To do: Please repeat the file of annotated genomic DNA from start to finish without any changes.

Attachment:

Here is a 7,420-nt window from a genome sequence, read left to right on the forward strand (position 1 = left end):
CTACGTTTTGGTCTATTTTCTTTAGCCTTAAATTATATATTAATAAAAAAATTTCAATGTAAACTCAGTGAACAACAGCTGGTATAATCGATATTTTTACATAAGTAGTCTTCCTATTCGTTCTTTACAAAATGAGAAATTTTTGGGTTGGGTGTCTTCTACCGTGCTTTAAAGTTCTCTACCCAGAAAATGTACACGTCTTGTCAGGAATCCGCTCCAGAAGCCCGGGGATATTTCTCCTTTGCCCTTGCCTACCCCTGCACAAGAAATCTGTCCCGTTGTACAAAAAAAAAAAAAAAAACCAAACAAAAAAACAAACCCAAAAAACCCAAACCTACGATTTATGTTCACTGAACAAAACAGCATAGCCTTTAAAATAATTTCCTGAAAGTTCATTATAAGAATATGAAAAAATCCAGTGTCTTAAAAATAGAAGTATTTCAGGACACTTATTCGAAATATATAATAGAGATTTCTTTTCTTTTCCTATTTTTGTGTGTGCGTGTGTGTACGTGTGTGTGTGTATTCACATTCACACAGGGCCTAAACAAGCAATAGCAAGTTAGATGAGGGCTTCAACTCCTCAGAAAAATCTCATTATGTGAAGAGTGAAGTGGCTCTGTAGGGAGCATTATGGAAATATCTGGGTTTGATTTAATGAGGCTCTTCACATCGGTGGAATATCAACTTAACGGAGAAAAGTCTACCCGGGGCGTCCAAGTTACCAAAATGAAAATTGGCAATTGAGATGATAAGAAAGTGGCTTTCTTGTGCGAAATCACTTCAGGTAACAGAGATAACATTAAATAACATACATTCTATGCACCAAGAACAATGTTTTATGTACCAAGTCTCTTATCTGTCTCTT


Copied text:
Here is a 7,420-nt window from a genome sequence, read left to right on the forward strand (position 1 = left end):
CTACGTTTTGGTCTATTTTCTTTAGCCTTAAATTATATATTAATAAAAAAATTTCAATGTAAACTCAGTGAACAACAGCTGGTATAATCGATATTTTTACATAAGTAGTCTTCCTATTCGTTCTTTACAAAATGAGAAATTTTTGGGTTGGGTGTCTTCTACCGTGCTTTAAAGTTCTCTACCCAGAAAATGTACACGTCTTGTCAGGAATCCGCTCCAGAAGCCCGGGGATATTTCTCCTTTGCCCTTGCCTACCCCTGCACAAGAAATCTGTCCCGTTGTACAAAAAAAAAAAAAAAAACCAAACAAAAAAACAAACCCAAAAAACCCAAACCTACGATTTATGTTCACTGAACAAAACAGCATAGCCTTTAAAATAATTTCCTGAAAGTTCATTATAAGAATATGAAAAAATCCAGTGTCTTAAAAATAGAAGTATTTCAGGACACTTATTCGAAATATATAATAGAGATTTCTTTTCTTTTCCTATTTTTGTGTGTGCGTGTGTGTACGTGTGTGTGTGTATTCACATTCACACAGGGCCTAAACAAGCAATAGCAAGTTAGATGAGGGCTTCAACTCCTCAGAAAAATCTCATTATGTGAAGAGTGAAGTGGCTCTGTAGGGAGCATTATGGAAATATCTGGGTTTGATTTAATGAGGCTCTTCACATCGGTGGAATATCAACTTAACGGAGAAAAGTCTACCCGGGGCGTCCAAGTTACCAAAATGAAAATTGGCAATTGAGATGATAAGAAAGTGGCTTTCTTGTGCGAAATCACTTCAGGTAACAGAGATAACATTAAATAACATACATTCTATGCACCAAGAACAATGTTTTATGTACCAAGTCTCTTATCTGTCTCTT